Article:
His research also showed that more than half of borrowers have not stress-tested their ability to repay their monthly mortgage payments at a higher interest rate, while 8% believe that any increase in rates will affect them. would put you in a serious financial situation.
“With the last cash rate increase over 11 years ago, many borrowers will never have seen interest rates rise on home loans, so it’s no wonder many people are worried about the impact it could have on their finances,” Mozo spokesman Tom Godfrey said. .
“It’s never too late to test your ability to make repayments at higher interest rates. Something as simple as putting your home loan amount into a mortgage calculator to see what your repayments might look like as rates rise can help you budget and reduce stress.
Mozo also found that 59% of homeowners are worried about losing home equity due to falling house prices.
“Losing the equity in your home could become a problem if you’re forced to sell or refinance, but if you’re able to hold on, continuing to pay down your principal is one of the best safeguards you can put in place. “said Mr. Godfrey. mentioned.
The RBA predicted that a 2% rise in rates would reduce house prices by about 15%.
Currently, the best variable home loan rates in Mozo’s database are from online lenders, with Reduce Home Loans’ prime rate at 1.79%.
However, the big four banks are still offering variable rate loans averaging 2.14%, compared to three-year fixed loans of more than 4%, RateCity found.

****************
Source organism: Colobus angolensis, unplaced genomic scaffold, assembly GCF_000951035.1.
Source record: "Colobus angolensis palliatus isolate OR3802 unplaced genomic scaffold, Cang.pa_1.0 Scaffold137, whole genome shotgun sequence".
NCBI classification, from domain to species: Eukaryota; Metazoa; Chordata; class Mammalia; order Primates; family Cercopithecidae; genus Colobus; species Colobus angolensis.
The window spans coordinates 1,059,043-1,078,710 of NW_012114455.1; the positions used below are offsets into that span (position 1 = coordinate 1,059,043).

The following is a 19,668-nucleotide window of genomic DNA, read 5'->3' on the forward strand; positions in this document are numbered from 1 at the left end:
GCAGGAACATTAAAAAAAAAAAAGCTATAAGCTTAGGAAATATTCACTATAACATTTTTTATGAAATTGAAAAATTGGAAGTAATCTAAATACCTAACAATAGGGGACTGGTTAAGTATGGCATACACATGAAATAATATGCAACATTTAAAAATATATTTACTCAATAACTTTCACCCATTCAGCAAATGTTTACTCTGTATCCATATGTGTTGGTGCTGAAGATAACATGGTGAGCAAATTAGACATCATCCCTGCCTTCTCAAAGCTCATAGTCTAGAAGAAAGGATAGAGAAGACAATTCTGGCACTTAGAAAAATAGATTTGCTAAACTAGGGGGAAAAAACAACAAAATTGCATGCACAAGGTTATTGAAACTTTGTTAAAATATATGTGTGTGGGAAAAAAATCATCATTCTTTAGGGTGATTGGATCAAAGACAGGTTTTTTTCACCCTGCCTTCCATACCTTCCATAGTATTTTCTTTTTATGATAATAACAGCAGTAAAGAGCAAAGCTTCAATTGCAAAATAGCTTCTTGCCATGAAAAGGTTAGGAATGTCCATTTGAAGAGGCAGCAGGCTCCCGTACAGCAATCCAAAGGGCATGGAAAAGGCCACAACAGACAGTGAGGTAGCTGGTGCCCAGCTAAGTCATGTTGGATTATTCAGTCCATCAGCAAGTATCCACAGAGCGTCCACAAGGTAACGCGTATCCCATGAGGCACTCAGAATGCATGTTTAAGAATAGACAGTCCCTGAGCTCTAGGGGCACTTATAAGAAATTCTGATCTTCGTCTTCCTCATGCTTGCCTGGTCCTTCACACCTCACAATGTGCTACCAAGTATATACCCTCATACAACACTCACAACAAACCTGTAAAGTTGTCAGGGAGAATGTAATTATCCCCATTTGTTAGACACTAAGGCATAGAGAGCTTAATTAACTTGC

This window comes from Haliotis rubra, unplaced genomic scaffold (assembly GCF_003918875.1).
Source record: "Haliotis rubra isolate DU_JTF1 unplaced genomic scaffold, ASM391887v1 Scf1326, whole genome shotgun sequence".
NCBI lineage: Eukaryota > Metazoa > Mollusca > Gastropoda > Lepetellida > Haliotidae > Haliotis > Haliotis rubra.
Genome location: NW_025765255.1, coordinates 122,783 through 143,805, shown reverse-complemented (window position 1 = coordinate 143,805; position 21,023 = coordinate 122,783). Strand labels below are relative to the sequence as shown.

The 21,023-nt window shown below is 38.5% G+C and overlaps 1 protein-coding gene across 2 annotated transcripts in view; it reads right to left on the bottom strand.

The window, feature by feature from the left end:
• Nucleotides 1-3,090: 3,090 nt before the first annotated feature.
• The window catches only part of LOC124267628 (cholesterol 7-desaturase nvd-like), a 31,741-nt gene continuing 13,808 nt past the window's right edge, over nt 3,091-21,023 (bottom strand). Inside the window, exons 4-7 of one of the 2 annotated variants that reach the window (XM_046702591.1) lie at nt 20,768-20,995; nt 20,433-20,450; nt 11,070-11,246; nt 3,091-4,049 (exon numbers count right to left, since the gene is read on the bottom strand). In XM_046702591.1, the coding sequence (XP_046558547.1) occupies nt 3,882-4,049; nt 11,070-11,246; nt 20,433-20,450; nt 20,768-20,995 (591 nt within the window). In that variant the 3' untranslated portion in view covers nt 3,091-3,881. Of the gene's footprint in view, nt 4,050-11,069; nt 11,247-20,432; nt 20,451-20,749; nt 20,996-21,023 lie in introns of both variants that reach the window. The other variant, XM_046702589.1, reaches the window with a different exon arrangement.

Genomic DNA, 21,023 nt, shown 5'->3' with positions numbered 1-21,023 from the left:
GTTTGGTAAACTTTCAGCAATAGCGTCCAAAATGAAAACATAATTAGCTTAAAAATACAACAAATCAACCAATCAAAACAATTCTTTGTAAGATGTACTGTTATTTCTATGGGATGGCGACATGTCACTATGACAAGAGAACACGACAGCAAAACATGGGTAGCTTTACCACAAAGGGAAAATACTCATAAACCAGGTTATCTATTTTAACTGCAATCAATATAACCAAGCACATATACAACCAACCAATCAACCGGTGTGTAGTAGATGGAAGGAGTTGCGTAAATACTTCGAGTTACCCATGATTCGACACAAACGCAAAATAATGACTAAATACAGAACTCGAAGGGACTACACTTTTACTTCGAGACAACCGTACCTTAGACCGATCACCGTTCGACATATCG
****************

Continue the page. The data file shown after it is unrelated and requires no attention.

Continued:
Its database also showed 32 lenders that had at least one homeowner variable rate below 2%.
Once in a lifetime increases the value of homes
But leading mortgage broker Louisa Sanghera, founder of Zippy Financial, said many mortgage holders would be sheltered from rate hikes due to the huge rise in house prices.
“For some borrowers, this may be their very first rate hike – but many of those same homeowners have also experienced one-time increases in the value of their homes or investment properties over the past year. past year,” she said. mentioned.
“That means their overall net worth has put them in a much better position than if they had never bought due to an unrealistic fear of interest rate hikes, which are an integral part of monetary policy, n ‘let’s not forget.’
She predicted a 0.25% rise in interest rates over several months.